Complications of Varicose Veins
How do varicose veins present
1. Cosmetic problems – they look bad but don’t feel bad.
2. Localized discomfort – in the leg, especially after standing. Usually at the site of a visible varicose vein.
3. Generalized discomfort – aching and discomfort particularly at the end of the day.
4. Night cramps.
5. Acute bleeding – this can be alarming and even life threatening. It is treated by putting the leg in the air and applying pressure.
6. Thrombophlebitis – an inflammatory condition in which a portion of a varicose vein becomes red and painful.
7. Discoloration. The varicose veins contain blood, which is made up in part of iron. The iron pigment can lead to a temporary/permanent brownish discoloration of the skin. This will usually decrease over time but can take weeks to months in severe cases. Most patients state that they are much happier with the color than they were with the veins appearance and over time the discoloration is much better.
Complications After Surgery
8. Damage to major arteries or veins. This should not occur when the procedure is done by an experienced vascular surgeon.
9. Development of the thread veins can occur after venous surgery. These can be easily treated with sclerotherapy if needed.
10. Deep vein thrombosis. This is rare in healthy patients having uncomplicated varicose vein surgery.
If varicose veins are due to damage to the deep veins, then they may cause itching, brown discoloration round the ankle, swelling of the leg and large ulcers. The latter may last for years and be very resistant to treatment.
Venous Ulcers, Venous Eczema, Venous Skin Ulcers: When the venous system in the leg fails to work normally the pressure in the leg veins rises. This reduces the circulation in the lower leg particularly around the ankle leading to swelling, discomfort, skin changes (VARICOSE ULCERS/SKIN ULCERS/STASIS DERMATITIS) and eventually ulceration. Varicose veins are the commonest cause for this.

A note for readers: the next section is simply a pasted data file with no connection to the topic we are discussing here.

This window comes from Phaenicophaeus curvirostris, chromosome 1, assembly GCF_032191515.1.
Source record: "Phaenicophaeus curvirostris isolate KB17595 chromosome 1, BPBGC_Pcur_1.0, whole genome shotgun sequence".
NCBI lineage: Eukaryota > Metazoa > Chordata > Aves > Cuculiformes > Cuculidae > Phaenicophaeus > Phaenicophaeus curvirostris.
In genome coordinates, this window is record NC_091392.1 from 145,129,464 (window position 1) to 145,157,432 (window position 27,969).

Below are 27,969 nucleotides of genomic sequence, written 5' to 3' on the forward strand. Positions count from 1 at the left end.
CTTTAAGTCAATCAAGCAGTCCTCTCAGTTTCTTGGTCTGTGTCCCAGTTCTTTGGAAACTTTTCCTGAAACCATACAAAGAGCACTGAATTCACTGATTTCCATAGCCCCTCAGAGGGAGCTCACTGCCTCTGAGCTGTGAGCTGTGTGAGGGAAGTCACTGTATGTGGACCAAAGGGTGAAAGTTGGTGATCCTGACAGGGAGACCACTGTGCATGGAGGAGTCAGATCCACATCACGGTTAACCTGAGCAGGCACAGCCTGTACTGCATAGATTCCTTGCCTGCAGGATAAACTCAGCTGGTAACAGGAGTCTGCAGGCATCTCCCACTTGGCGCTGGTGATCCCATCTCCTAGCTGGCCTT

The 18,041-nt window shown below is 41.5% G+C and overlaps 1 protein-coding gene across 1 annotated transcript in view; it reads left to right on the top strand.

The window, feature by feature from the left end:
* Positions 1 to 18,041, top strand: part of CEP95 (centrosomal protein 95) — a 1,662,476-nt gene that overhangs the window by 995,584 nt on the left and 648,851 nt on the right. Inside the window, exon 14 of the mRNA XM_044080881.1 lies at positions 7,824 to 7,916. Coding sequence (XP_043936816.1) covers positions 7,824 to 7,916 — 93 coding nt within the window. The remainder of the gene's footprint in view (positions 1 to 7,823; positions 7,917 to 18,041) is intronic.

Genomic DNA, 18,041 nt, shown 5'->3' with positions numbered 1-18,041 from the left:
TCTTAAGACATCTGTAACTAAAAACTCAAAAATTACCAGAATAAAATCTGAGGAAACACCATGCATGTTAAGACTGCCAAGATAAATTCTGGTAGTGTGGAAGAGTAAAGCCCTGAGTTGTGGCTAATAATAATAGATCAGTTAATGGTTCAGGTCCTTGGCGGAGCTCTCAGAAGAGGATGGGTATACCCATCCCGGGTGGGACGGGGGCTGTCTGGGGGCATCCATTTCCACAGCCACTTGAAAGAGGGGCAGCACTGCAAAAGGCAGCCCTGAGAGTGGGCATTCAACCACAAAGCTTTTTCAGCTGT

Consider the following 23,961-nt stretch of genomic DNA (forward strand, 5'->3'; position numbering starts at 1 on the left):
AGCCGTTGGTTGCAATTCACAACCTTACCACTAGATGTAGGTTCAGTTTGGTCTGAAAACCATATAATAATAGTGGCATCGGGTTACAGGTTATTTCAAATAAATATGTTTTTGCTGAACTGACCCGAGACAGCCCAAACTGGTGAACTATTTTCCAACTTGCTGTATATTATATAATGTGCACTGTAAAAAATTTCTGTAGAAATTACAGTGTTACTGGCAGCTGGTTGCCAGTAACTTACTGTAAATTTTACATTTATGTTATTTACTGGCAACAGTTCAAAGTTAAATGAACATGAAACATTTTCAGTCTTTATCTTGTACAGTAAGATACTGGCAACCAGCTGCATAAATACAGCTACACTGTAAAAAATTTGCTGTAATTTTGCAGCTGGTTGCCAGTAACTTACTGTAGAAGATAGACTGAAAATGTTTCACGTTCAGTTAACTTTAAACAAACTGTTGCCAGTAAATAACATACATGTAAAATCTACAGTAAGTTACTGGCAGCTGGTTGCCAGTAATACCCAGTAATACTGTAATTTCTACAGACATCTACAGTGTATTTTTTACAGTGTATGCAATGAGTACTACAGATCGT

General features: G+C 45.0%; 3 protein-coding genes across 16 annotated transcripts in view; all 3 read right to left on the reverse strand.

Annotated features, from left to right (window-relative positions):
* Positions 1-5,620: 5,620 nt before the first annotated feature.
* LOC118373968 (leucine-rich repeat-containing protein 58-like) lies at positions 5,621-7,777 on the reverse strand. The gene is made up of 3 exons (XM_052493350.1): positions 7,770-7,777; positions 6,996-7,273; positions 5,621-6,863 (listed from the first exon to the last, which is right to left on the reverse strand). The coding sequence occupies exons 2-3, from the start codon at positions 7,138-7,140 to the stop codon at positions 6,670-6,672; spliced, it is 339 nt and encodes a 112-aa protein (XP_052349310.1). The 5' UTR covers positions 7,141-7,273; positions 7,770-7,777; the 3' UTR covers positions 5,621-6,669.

Venous Eczema & Skin Changes: A form of eczema can occur in the calf, sometimes over an area of varicosity. The skin is red and itchy. Areas of the calf and around the ankle may develop a brown stain in the skin. The ankle area may be prone to swelling towards the end of the day. Sometimes the entire lower leg feels tight and hard, and may look red and inflamed. This may be acute lipodermatosclerosis (LDS) due to the high venous pressure or an infection (cellulitis). Treatment of the underlying venous disease leads to resloution of the eczema and the gravitational/stasis dermatitis if it is the only cause of the eczema. The treatment of this eczema is not steroid creams, which must be strictly avoided till a venous cause has been excluded by a surgeon experienced in treating these conditions.
Venous Ulcers: There are many theories to explain why the raised pressure in abnormal leg veins leads to skin problems like stasis dermatitis & skin ulcers. The skin becomes vulnerable, and is poor at healing. A small injury, bite, or minor infection, which would normally heal, instead progresses, and an area of skin breakdown results. This is called an ulcer. In the presence of venous disease, the term Venous Ulcer is used.